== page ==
4. Lots of Girls and Louie imitations. TV trends are based partly on what’s popular, but also partly on what’s “in.” Louie and Girls don’t have very large audiences, but the former is probably the most admired comedy in the TV business and the latter is, while more controversial, an example of a young artist bringing a new style to television. Between them, they have stirred up a lot of interest in the idea of artists making low-budget personal comedies with elements of drama, and in looking to the style of web shorts and indie features as the future of half-hour comedy. So we may get more pickups like Fox’s acquisition of a pilot project based on a viral video. The shows that result will undoubtedly be watered down because most TV comedy is incompatible with a strongly personal style; the only reason Louis CK can write and direct every episode is that he was free to delay the fourth season when he felt burned-out. But that won’t stop networks from trying to replicate as much as they can of that indie-film style despite the presence of a huge writing staff and 10 different co-executive producers.

5. You’ll hear more about shows that haven’t even appeared yet. Without a single clip of the new Arrested Development episodes being available anywhere, Arrested Development has been in the news constantly. Every guest star, every increase in the number of new episodes, has been the subject of a news item. As shows need to maintain more secrecy about upcoming stories, and as it becomes harder for new episodes to get noticed, one of the best bets for keeping a show in the public eye is to keep up a steady flow of information about it. It doesn’t matter so much what the information is, just as long as it’s there. This will also influence the way shows are cast, particularly when it comes to guest stars. A show like New Girl gets no direct ratings boost from its guest stars, but it gets better promotion in new media every time it announces that it’s signed up another guest star. So we’ll be seeing shows dipping into the pool of affordable guests who have some kind of news value: stunt casting on a budget, with an eye on whether the casting news will get a mention on or the Hollywood Reporter.

6. Fewer American comedies. There was a “comedy boom” about a year ago, thanks to the success of New Girl and thanks to Modern Family out-rating all the other scripted shows in the 18-49 demographic, not to mention its spectacular performance among people who own DVRs (a device that network executives are obsessed with). Several networks stocked up on comedy in a basically indiscriminate way, launching comedy block after comedy block and trying to find their own Modern Family or New Girl (for whatever reason, Big Bang Theory just doesn’t seem to inspire as many imitators), and going up against each other on Tuesday night with a bunch of rather similar comedies. This year, New Girl isn’t the breakout hit it initially seemed to be, most of the new comedies haven’t done well, and shows ranging across the quality gamut from Happy Endings to Partners have gotten bad ratings. Meanwhile some of the shows that made comedy cool again are either going away (The Office), on a long break (Louie) or going on without their creators (Community). The networks will likely decide they bet too heavily on comedy last year, and while they’ll keep searching for new half-hour hits, they’ll turn more of their attention to finding their own The Walking Dead instead – see above. The comedy boom was more of a comedy bubble.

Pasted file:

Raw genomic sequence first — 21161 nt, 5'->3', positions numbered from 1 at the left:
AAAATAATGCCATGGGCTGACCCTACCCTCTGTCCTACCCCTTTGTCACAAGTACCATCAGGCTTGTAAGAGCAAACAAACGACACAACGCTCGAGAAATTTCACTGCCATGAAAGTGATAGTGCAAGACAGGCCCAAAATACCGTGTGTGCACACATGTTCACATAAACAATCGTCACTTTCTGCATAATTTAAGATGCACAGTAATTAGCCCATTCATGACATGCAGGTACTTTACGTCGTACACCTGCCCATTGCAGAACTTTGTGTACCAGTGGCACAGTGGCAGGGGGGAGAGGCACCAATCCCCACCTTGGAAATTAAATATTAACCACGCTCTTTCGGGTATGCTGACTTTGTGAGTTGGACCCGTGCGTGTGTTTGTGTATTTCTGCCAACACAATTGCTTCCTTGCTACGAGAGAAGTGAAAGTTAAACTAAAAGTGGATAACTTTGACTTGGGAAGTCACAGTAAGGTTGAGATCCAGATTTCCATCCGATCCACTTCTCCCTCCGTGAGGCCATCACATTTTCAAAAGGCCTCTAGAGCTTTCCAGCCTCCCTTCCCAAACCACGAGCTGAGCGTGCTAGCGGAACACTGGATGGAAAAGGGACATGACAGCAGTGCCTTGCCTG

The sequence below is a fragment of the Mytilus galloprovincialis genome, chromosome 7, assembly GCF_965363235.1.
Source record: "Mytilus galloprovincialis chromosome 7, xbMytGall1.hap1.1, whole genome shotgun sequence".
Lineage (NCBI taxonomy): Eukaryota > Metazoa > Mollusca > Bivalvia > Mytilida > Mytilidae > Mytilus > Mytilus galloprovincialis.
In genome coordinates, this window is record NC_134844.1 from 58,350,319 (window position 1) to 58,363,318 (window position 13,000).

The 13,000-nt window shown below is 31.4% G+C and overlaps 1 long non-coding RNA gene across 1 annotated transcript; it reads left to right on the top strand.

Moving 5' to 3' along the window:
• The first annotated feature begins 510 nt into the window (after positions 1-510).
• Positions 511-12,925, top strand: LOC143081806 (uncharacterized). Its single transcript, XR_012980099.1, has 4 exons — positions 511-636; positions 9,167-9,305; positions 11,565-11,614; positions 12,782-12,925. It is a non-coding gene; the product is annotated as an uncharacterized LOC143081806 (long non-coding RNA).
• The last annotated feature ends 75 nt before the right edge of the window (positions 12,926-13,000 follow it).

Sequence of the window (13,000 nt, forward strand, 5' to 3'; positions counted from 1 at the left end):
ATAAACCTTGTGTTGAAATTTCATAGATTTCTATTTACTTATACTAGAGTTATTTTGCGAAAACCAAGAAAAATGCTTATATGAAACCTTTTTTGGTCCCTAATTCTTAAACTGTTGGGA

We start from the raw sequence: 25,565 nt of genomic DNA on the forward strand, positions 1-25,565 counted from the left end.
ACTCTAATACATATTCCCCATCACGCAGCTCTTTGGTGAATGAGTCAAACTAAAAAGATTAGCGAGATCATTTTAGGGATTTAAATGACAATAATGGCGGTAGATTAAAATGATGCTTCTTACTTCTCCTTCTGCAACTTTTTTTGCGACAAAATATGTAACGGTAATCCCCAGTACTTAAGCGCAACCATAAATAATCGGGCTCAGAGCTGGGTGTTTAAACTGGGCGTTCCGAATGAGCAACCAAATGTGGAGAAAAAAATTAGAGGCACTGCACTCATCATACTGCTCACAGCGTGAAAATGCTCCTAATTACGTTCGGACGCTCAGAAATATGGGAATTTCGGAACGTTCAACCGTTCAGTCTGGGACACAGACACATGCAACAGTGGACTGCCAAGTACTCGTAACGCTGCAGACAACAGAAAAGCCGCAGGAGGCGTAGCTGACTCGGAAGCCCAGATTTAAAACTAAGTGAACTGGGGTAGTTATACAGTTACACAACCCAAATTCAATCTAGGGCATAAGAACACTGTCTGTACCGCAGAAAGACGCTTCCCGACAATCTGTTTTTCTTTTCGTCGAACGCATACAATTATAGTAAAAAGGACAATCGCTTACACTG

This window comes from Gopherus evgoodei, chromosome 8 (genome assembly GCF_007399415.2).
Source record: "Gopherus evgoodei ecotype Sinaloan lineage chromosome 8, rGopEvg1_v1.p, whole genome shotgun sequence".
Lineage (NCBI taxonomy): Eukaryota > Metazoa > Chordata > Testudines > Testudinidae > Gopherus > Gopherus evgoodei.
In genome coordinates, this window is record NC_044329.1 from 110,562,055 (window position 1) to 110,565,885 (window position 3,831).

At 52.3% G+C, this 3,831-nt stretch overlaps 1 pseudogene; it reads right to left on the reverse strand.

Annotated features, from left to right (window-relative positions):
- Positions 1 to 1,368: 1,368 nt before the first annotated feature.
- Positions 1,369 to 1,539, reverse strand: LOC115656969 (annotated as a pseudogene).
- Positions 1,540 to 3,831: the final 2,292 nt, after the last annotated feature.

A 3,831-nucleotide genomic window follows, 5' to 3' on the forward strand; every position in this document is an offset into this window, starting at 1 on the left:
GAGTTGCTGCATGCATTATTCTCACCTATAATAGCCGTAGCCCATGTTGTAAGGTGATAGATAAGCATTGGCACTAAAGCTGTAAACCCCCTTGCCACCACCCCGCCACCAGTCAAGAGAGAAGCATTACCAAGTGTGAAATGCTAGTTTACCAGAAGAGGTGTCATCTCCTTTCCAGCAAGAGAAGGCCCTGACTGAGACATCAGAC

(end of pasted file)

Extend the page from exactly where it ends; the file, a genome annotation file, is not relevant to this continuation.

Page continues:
7. More joke-filled Canadian comedies. The most popular show in Canada is The Big Bang Theory (which also seems, somewhat surprisingly, to have surpassed Modern Family among adults 18-49 in the U.S. this season), but we haven’t had much luck developing new home-grown half-hour comedies since the success of Corner Gas and Little Mosque On the Prairie in the ‘00s. Attempts to build new comedies around Corner Gas stars didn’t really take off. I haven’t read any of the comedy projects the networks are developing this time around (though I know a couple of the people involved), but I wonder if this time around we might see an attempt to make Canadian comedies that are slicker, faster and more joke-filled, in the manner of 30 Rock, than the gentler style of Corner Gas. Canadian drama has already taken a slicker, more fast-paced turn thanks to shows like the just-ended Flashpoint, and the same may happen to Canadian comedy.